HOUSTON (Reuters) - George Phydias Mitchell, a petroleum engineer who transformed the natural gas industry by using hydraulic fracturing to pull the fuel out of shale formations, died of natural causes at the age of 94 on Friday.
A native of Galveston, Texas, who rose from modest means to become a billionaire philanthropist, he was the chairman and chief executive officer of Mitchell Energy & Development Corp, which was sold to Devon Energy Corp for $3.5 billion in 2002.
His death was announced on the website of his foundation.
Born in 1919, he rose to become a successful wildcatter - a person who drills exploratory wells in areas not known to hold oil - after being raised by a father he described as a hardscrabble gambler and small-time entrepreneur. His parents were Greek immigrants.
Mitchell drilled for natural gas in a rock formation known as the Barnett Shale in north Texas where the first successful application of hydraulic fracturing, also referred to as fracking, resulted in the viable production of natural gas.
Fracking, in which sand, water and other fluids are blasted into rock formations at high pressure to unlock trapped oil and gas, has vastly changed the U.S. energy supply outlook. The rapid growth in crude production from shale has led to some to predict North America could be energy independent by the end of this decade. The practice has drawn criticism from environmentalists who fear the chemicals used to crack the rock can harm the environment.
Mitchell worked on the technology for 17 years and suffered numerous setbacks before it became commercially viable when he was nearly 80.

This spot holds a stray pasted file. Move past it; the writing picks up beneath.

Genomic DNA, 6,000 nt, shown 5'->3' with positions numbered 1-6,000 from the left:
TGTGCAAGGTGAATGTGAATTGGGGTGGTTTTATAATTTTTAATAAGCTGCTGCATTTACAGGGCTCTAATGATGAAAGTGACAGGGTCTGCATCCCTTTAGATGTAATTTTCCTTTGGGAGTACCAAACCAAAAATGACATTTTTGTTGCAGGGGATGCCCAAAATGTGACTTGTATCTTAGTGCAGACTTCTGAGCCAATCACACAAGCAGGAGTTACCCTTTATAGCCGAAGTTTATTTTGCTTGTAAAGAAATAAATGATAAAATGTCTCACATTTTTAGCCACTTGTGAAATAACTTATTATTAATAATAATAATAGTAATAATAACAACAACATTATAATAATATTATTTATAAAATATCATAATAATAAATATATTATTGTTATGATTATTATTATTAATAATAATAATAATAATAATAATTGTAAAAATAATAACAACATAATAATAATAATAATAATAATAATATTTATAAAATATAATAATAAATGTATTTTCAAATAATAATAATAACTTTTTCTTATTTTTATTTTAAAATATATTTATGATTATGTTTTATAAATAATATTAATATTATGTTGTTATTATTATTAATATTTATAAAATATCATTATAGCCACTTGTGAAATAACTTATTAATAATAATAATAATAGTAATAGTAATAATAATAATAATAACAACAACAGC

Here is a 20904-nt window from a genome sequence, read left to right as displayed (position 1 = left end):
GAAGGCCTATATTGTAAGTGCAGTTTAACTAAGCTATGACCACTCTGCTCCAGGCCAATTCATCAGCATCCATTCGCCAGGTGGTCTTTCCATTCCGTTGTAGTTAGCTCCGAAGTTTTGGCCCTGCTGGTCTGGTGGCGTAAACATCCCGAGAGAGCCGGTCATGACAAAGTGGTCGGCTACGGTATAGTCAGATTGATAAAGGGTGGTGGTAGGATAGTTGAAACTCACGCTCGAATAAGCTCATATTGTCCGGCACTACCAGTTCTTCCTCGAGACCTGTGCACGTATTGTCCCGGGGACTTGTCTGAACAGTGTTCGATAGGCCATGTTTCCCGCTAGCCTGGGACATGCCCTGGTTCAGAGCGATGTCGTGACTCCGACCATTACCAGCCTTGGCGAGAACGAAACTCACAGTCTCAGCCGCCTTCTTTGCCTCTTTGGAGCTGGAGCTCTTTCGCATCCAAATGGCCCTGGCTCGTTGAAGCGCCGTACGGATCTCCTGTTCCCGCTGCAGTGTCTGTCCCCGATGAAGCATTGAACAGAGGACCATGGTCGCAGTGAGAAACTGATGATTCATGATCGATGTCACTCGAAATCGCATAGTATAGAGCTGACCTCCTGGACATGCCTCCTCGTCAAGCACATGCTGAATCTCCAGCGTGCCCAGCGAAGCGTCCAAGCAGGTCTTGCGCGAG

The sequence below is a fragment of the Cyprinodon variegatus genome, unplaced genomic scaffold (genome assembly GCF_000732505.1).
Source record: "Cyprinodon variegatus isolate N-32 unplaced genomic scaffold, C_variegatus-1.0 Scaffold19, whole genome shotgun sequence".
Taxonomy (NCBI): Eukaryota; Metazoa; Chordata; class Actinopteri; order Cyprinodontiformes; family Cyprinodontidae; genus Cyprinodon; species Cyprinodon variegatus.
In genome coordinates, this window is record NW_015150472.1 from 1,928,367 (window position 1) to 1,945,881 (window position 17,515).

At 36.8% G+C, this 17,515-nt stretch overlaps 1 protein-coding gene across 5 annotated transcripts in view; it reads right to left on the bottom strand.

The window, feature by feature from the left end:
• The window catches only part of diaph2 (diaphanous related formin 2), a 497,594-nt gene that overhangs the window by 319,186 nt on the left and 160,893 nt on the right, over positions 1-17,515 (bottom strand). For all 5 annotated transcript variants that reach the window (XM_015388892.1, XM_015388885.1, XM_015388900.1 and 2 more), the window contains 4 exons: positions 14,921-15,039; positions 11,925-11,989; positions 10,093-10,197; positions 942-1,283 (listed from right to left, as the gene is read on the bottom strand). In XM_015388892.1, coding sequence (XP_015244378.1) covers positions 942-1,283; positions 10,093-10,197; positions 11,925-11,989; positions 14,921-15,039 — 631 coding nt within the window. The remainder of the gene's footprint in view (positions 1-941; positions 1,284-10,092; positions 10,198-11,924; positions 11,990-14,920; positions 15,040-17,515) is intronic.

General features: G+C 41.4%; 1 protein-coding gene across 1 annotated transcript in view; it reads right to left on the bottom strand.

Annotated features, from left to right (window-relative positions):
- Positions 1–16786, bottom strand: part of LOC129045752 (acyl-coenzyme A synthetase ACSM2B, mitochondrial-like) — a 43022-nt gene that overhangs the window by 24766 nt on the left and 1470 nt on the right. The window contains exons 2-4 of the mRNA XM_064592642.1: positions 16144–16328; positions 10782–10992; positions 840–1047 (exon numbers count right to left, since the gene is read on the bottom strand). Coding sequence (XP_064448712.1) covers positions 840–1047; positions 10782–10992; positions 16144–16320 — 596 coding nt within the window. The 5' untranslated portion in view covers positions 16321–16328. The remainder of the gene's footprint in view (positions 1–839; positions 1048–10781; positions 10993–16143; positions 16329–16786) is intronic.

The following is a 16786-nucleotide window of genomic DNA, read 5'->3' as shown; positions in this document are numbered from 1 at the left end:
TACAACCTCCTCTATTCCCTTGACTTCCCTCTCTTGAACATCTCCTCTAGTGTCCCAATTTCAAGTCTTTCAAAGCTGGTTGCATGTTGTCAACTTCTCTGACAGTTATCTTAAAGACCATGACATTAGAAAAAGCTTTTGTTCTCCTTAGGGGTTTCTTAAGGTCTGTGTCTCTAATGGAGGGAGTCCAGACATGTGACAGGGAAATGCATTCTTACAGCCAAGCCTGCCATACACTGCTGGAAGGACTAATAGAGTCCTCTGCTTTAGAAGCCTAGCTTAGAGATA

“George Mitchell was a true visionary and a pioneer,” said Larry Nichols, the executive chairman of Devon Energy and a friend of Mitchell’s. “He leaves a legacy that is spreading worldwide - one that for decades to come will be known as the shale revolution.”
Mike Yeager, the former CEO of BHP Billiton Petroleum said all of the oil and gas from shale now being produced in the United States “comes from the work of George Mitchell.”
Mitchell, a veteran of World War II, was also a real estate developer.
In 1974 he created the Woodlands, a 25,000-acre forested community filled with parks and a 1.4 mile long manmade canal, located about 30 miles north of Houston.
The Woodlands now has a population of more than 100,000 and is home to corporations including Anadarko Petroleum Corp. The world’s largest publicly traded oil company, Exxon Mobil Corp, is building a 385-acre campus in the area to accommodate 10,000 employees.
Mitchell, whose wealth was estimated at $2 billion by Forbes, supported a number of causes ranging from the arts to educational initiatives and worked to promote the sustainability of natural gas through his Texas-based foundation.
He raised 10 children with his wife Cynthia Woods Mitchell who died in 2009. In 2011, Mitchell signed the Giving Pledge sponsored by Warren Buffett and Bill and Melinda Gates, making public his intent that the majority of wealth should be donated to charitable causes.
Additional reporting by Kristen Hays in Houston; Editing by Terry Wade, Alden Bentley and Tim Dobbyn